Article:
No other public policy issue is so critical yet as nuanced and poorly understood as energy. This makes Yergin's attempt in The Quest to guide nonexpert readers through the energy maze a worthy one.Yergin examines how global energy demand will be met in

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No other public policy issue is so critical yet as nuanced and poorly understood as energy. This makes Yergin's attempt in The Quest to guide nonexpert readers through the energy maze a worthy one.

Yergin examines how global energy demand will be met in an era which, despite the current slowdown, promises unprecedented economic growth. In a hype-free manner, he covers almost every form of energy. He describes the fundamentals of supply and demand, the challenges facing the oil industry and the electric power sector, and the dilemmas they face in light of the changing geopolitical landscape and the growing political pressure to reduce greenhouse gas emissions.

Yergin's outlook on energy echoes the mainstream thinking of the petroleum industry. He is not worried the world is running out of oil and has great faith in nonconventional oil and natural gas, particularly the promising but controversial shale gas. His treatment of potential competitors to oil in the transportation fuel market (whether liquid, gaseous, or electric) as well as of renewable sources of electricity ranges between cautious optimism and gentle skepticism.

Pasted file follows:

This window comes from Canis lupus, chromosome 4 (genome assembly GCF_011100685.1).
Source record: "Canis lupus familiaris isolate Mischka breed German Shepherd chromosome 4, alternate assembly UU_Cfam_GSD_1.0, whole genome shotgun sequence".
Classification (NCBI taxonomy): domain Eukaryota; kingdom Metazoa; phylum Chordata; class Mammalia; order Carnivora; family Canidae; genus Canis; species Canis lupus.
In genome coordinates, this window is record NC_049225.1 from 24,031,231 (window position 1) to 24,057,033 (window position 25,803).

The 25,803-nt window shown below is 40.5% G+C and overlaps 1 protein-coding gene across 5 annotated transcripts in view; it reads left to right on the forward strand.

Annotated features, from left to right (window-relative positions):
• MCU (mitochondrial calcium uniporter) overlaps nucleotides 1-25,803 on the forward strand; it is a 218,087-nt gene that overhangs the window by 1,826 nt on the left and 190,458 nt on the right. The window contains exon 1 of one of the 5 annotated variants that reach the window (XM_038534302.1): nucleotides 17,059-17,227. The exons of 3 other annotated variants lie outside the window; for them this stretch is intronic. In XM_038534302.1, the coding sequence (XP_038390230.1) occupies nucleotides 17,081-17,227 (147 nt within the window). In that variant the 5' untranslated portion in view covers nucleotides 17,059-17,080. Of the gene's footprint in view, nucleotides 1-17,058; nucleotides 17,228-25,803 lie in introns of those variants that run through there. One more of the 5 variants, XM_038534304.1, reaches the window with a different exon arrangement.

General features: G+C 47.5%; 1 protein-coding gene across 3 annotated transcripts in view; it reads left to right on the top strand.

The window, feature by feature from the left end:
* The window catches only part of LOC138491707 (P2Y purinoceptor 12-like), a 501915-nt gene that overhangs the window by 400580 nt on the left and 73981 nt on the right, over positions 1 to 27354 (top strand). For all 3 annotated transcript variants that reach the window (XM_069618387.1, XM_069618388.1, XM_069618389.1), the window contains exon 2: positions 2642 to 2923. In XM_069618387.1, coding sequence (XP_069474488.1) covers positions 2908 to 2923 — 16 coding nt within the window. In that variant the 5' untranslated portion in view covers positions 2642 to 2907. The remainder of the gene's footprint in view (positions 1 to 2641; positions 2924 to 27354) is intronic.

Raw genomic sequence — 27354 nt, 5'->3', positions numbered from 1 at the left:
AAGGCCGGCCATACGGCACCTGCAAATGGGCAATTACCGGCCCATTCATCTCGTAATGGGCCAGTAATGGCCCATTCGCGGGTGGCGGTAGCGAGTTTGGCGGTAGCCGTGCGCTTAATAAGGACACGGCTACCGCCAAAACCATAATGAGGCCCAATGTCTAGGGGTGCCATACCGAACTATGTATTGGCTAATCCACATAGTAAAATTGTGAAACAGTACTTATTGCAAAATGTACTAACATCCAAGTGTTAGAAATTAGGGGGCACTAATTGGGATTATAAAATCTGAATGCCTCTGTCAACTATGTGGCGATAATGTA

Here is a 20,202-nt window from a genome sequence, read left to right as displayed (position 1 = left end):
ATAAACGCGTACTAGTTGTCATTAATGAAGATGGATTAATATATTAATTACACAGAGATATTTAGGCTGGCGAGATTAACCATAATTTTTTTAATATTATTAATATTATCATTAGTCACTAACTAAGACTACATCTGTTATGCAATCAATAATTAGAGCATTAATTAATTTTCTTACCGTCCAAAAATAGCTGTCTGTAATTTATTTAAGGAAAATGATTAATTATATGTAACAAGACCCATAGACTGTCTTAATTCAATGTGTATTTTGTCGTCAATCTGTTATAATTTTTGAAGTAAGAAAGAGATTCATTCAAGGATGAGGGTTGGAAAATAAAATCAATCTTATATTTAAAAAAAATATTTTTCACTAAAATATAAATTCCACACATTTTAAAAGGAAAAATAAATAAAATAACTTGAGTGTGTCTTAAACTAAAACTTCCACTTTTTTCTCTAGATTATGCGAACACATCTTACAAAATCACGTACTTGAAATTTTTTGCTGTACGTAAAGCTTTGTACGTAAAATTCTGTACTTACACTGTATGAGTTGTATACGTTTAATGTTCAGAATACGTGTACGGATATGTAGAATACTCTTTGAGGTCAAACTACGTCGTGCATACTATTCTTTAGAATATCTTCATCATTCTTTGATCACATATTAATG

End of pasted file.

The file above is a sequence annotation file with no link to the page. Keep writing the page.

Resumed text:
Oil's status as a strategic commodity derives from its virtual monopoly as fuel for transportation. Policies that either increase oil supply or curb demand will not reduce oil's strategic importance and are easy for the members of the Organization of Petroleum Exporting Countries (OPEC) to counteract by throttling down their own supply. The fivefold rise in oil prices of the past decade is, according to Yergin, mainly a result of demand shock emanating from developing Asia. At the same time, OPEC, which controls 79 percent of the world's conventional oil reserves, has barely increased its production capacity compared to what it produced thirty years ago and is oddly exempted from responsibility by Yergin.

But despite this omission, Yergin's panoramic book is one of great importance. The global energy landscape is evolving rapidly. Very few could have predicted a few years ago that the state of North Dakota would become America's fourth largest oil producer, that China would become the world's largest energy consumer, or that the discovery of vast hydrocarbon resources in the Eastern Mediterranean would turn energy-poor countries like Israel and Cyprus into important players in the world's natural gas market. All of these unpredictable changes demonstrate the importance of books such as Yergin's and that the quest for new energy resources will continue to be one of humanity's prime preoccupations.